Special Delivery: The French Epistolary Novel|
Fall 2011 not offered
Before the 18th century, the first-person narrative was generally perceived as self-indulgent, not to mention distasteful. Eighteenth-century readers, however, became fascinated with the looking glass of the first person, with the intimacy, immediacy, and confessional aspect of the JE narrator. It comes as no surprise, then, that the 18th century was the golden age of the ROMAN EPISTOLAIRE, the novel composed entirely of letters. In this class we will read epistolary novels that vary widely in both form and content: from Madame de Graffigny's critique of European society (LETTRES D'UNE PERUVIENNE), to Mme de Charriere's praise of female independence (LETTRES DE MISTRISS HENLEY), to Laclos' portrait of aristocratic libertinage (LES LIAISONS DANGEREUSES). We will also read two examples of the epistolary novel's stylistic counterpart, the ROMAN-MEMOIRE.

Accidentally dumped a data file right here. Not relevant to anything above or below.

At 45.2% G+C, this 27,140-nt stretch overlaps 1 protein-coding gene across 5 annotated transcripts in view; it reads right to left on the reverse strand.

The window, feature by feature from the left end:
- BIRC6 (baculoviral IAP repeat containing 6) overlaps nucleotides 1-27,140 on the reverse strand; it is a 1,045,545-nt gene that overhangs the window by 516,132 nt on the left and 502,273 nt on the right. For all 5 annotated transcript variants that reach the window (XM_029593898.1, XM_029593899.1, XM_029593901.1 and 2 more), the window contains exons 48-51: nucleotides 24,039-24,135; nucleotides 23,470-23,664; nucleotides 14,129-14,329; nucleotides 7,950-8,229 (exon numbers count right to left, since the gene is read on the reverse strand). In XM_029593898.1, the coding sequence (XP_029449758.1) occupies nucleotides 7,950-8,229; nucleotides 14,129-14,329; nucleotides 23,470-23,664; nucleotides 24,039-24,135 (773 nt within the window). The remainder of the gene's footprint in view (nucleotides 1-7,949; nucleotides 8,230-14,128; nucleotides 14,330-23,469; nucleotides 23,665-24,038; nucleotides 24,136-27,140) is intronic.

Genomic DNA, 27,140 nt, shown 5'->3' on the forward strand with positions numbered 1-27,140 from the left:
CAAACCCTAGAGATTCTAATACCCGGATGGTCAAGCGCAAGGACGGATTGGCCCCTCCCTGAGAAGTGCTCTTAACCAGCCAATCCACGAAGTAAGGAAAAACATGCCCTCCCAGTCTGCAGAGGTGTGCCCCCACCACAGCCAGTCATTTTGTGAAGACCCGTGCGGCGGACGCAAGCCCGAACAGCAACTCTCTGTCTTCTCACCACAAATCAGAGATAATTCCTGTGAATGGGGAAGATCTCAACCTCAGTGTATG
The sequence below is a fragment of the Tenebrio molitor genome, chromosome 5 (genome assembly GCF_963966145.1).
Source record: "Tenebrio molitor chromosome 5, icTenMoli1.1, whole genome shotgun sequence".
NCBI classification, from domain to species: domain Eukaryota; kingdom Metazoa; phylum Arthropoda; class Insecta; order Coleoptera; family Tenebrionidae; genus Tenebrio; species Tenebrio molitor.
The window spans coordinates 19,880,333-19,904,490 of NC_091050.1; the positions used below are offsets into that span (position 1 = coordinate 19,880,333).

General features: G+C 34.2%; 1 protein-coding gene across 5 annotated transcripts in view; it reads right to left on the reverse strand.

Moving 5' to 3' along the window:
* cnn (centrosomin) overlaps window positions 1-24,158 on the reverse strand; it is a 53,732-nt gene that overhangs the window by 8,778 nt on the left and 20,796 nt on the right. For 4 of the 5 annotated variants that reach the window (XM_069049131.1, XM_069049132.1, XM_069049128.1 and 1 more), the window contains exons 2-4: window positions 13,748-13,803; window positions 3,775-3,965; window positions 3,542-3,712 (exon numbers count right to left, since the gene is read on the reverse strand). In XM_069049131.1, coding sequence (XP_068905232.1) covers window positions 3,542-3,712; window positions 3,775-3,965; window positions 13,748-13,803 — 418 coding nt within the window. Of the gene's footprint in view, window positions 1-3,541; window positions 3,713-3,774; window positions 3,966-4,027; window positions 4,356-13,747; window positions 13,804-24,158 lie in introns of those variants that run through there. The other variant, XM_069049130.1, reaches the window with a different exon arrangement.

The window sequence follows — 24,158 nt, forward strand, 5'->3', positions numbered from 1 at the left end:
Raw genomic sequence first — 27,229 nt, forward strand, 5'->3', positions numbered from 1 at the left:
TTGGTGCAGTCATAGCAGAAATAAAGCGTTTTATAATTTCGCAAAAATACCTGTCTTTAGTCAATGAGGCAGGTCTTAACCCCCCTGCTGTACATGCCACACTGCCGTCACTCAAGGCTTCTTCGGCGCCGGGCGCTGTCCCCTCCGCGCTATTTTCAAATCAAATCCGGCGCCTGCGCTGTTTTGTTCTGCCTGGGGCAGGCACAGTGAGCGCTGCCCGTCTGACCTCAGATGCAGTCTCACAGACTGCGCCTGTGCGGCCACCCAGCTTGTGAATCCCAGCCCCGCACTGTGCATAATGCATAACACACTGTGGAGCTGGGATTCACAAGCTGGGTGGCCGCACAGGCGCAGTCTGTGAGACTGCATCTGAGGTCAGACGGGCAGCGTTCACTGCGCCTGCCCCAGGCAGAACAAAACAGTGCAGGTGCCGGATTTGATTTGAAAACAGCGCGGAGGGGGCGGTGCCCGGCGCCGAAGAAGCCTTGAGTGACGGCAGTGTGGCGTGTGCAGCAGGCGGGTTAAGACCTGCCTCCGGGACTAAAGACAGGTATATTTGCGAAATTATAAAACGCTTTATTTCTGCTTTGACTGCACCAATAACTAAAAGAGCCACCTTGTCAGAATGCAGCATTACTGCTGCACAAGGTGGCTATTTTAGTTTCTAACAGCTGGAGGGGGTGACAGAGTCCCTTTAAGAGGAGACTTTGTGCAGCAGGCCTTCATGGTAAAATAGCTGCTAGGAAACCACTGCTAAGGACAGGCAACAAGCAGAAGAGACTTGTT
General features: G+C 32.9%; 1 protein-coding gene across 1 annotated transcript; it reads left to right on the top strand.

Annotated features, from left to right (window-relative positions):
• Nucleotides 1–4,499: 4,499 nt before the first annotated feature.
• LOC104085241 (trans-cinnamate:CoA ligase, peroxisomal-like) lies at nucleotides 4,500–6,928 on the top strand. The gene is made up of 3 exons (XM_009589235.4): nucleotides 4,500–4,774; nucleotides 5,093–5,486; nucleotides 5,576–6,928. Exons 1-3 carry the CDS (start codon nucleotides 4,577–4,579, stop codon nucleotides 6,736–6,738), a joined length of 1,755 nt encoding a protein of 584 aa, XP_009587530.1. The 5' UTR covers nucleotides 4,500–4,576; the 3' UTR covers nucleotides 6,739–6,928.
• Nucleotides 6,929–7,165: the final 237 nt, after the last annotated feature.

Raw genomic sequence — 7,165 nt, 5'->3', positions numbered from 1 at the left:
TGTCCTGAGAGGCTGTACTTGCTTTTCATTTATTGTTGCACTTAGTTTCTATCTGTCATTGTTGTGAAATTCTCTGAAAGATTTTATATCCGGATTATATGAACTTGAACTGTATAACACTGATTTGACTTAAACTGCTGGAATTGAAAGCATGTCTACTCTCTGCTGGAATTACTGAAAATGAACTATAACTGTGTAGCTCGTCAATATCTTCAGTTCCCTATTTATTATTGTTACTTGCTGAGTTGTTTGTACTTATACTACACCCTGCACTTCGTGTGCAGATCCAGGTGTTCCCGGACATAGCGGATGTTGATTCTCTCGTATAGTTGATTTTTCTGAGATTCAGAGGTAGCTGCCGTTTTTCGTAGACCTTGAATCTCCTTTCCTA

In addition to its general content, this course will teach students to write effectively and cogently and to reflect on the writing process itself.
||Gen Ed Area Dept:
|Course Format: Lecture / Discussion||Grading Mode: Student Option|
||Fulfills a Major Requirement for: (ARHA)(CGST-MN)(COL)(FRST-MN)(FRST)(RMST)
Guilleragues, LETTRES PORTUGAISES
Montesquieu, LETTRES PERSANES
Madame de Graffigny, LETTRES D'UNE PERUVIENNE
Mme de Charriere, LETTRES DE MISTRISS HENLEY
Laclos, LES LIAISONS DANGEREUSES
Diderot, LA RELIGIEUSE
Prevost, MANON LESCAUT
|Examination and Assignments: |
Three papers, one term paper, oral presentations.
|Additional Requirements and/or Comments: |
While any student who has completed FREN 215 (with a minimum grade of B) or has placed out of FREN 215 through the placement test may sign up for this course, it is an introductory course intended for students who have just completed FREN 215 or not taken more than one course in French beyond 215 and not yet studied abroad in a French-speaking country.
Readings, written assignments and class discussions will be in French. Only COL students may take this course for credit. All others must take it for a letter grade.
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